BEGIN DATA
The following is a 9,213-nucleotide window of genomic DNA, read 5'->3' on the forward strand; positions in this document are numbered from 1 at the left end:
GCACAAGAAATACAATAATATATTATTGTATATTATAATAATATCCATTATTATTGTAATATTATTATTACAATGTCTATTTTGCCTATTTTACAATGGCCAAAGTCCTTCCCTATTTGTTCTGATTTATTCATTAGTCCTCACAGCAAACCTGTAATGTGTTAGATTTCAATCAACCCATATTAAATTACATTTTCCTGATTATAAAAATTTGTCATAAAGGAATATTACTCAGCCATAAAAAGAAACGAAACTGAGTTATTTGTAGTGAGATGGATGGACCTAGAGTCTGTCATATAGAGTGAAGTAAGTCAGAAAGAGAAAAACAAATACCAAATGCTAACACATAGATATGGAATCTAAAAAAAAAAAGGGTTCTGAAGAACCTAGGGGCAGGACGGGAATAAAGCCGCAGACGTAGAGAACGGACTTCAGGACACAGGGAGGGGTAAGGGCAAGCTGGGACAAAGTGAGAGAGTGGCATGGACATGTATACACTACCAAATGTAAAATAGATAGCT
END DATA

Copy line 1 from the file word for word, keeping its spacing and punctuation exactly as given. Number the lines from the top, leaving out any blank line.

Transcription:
The following is a 9,213-nucleotide window of genomic DNA, read 5'->3' on the forward strand; positions in this document are numbered from 1 at the left end: